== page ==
The DC Film Festival this month featured the premiere of Ron Chapman’s “The Forbidden Shore”.
Director Ron Chapman and his documentary capture five decades of Cuban cultural, artistic, and political stories through music. More than 40 concerts and interviews are featured throughout the film.
Award-winning filmmaker, Ron Chapman, produced and directed this third documentary feature following the successful, award-winning film, “The Poet of Havana”, based on the life and career of Cuban musician Carlos Varela. He also produced and directed one of the decade’s best and most successful music documentaries, “Who the F**K is Arthur Fogel.”The film was seen in over 40 countries.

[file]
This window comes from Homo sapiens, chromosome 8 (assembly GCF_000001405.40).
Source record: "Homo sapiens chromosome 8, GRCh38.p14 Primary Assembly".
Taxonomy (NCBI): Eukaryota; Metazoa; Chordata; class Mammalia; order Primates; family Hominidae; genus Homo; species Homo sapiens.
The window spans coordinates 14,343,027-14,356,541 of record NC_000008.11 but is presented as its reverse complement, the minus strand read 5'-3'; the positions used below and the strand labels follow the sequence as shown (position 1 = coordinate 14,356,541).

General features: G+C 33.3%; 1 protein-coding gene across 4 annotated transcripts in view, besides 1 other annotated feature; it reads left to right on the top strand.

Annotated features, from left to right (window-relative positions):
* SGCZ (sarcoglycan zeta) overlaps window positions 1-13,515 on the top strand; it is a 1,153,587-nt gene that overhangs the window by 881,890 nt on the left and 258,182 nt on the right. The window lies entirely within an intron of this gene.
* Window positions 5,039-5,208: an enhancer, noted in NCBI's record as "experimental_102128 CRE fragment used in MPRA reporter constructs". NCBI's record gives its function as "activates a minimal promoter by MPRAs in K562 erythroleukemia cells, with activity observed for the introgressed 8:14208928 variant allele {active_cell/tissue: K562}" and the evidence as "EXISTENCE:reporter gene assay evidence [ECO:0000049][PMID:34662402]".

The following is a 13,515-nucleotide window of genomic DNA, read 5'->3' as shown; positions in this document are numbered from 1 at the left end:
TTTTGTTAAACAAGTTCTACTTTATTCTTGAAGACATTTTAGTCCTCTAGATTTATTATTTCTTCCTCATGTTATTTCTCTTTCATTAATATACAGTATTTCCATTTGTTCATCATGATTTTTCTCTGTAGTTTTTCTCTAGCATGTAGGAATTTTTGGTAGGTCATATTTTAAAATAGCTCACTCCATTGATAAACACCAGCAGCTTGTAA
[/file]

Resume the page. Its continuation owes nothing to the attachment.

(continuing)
Chapman began in the music industry as a musician, manager, producer, and nightclub proprietor.
Chapman tells the story of the Cuban people’s struggles through music and voice. His unique access to Cuba’s streets, people, musicians’ lives and personal stories make up the poignant vision that emerges from the Cuban people. Young and old voices are heard as they begin to experience the island nation’s new changes that were once only dreams. Music included in the documentary includes a variety of different genres common in Cuba, including: classic Son, Salsa, Trova, Nueva Trova, Reggaton, Rock, Jazz, Metal, Rap, DJ, Hip-Hop, Classical, Choral, Pop, Changu, Danzon, Rumba, Yoruba, Bolero, Conga, Timba, Mambo, Jazz Cubano, and more.